If your goat is a dairy goat, you can collect milk from her up to twice daily. If she is not a dairy breed, you should not collect her milk so that her kids will have sufficient milk.
You can only harvest milk from non-dairy goat breeds if you will raise the kids with formula.
How Often Have You Been Milking Your Goat?
The more often you milk a goat, the more often they will produce milk so long as there is sufficient feed.
A goat’s milk producing organs cannot tell the difference between you collecting milk and her kids feeding on her milk. Milking a goat creates the same response in her body that she needs to continue to produce milk as if her kids were feeding.
As long as you continue to milk, the goat will produce milk. It is important to not overmilk and deplete the milk supply if the goat is also caring for kids.
Is She Freshened?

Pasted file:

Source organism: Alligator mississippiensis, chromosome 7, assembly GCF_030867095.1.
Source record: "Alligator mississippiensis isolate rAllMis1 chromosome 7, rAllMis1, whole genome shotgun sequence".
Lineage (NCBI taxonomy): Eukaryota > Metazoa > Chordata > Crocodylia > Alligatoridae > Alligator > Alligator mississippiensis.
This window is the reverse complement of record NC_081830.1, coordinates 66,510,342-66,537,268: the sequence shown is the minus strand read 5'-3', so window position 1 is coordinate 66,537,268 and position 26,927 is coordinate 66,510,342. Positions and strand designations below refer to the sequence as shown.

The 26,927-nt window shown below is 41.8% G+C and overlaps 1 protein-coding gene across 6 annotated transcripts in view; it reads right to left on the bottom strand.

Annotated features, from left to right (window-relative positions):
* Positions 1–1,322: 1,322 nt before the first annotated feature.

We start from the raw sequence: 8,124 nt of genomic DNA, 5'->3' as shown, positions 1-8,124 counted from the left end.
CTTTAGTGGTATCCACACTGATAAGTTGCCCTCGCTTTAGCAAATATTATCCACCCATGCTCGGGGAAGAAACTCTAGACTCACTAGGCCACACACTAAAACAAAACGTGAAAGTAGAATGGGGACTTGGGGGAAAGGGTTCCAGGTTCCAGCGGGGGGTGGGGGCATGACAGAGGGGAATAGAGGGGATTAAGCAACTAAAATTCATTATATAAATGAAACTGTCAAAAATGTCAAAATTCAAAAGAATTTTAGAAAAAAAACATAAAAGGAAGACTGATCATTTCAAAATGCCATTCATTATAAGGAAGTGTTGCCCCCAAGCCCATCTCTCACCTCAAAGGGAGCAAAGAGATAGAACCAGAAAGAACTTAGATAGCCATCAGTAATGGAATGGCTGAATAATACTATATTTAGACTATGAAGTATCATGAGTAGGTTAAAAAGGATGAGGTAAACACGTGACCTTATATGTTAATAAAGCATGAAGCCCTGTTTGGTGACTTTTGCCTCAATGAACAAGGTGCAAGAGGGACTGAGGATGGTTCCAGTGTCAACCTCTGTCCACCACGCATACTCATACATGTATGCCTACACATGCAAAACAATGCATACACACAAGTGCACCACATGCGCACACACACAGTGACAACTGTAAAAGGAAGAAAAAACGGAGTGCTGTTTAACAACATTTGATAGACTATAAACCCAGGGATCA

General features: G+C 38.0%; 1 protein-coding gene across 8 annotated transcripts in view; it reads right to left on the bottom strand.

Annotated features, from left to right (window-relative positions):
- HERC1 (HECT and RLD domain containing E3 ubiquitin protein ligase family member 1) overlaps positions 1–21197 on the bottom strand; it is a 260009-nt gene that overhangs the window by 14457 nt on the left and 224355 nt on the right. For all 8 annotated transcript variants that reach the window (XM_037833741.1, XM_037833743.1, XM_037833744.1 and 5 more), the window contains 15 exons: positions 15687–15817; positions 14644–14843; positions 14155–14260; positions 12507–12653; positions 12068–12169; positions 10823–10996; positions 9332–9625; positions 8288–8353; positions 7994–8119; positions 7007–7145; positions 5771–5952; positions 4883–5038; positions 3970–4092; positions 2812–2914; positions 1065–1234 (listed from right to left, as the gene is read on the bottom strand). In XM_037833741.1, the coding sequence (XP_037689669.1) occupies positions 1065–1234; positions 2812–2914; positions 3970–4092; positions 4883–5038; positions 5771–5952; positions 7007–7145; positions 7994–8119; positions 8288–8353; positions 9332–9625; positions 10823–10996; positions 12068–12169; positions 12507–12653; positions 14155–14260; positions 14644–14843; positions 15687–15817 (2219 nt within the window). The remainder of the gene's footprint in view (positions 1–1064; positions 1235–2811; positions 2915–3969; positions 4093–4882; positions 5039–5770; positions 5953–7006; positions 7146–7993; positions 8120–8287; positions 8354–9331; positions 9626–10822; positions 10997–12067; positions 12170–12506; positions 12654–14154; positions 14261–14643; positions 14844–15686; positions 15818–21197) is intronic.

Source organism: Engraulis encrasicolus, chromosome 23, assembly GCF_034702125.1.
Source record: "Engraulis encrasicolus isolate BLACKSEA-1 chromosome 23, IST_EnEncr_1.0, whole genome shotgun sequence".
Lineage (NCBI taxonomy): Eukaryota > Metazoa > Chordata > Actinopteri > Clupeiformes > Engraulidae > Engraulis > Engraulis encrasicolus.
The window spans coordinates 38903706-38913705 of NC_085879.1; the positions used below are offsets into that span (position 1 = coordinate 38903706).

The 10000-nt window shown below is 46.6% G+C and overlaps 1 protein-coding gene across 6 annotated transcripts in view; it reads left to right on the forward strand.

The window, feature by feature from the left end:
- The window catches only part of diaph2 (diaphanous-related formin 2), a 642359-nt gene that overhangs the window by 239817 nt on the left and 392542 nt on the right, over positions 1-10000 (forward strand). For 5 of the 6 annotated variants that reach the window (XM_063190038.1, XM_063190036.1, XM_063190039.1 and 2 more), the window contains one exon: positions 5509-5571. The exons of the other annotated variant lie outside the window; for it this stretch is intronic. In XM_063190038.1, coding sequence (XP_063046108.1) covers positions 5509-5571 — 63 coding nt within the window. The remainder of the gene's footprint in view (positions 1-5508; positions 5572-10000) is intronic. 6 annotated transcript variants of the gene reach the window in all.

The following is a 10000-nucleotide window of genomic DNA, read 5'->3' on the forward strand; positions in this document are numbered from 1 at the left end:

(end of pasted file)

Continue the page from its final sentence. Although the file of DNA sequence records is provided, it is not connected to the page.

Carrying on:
Remember that a goat will not produce milk if she did not recently give birth. Freshening a goat is the practice of mating her with a buck, or male goat, some months after she gives birth to maintain milk production.
Goats will continue producing milk typically for up to ten months after giving birth. The length of this period is usually determined by the breed and can vary. You have to freshen the goat to continue collecting milk from her.
If the lactation period is ending, the goat will start producing less milk. You will need to monitor this timing and milk her less often to accommodate this change. If you allow for freshening, wait until she gives birth and starts producing milk again before you resume milking.
With just one doe, you cannot get milk every day of the year, so you need at least two or three does that breed at different intervals to have a constant milk supply.
Increasing or Decreasing Milk Production
To encourage your doe to produce more milk, increase the amount of cereals and grains in her daily feed ration. You can also milk her more frequently to encourage more frequent lactation.
To decrease how much milk your goat produces, reduce the amount of cereals and grains in her feed, and begin to milk to taper how often you milk her.
As milk production slows, milk her once a day for 2-3 weeks. Then, cut back to milking her only once every 3 days for 2-3 more weeks before you stop milking her entirely.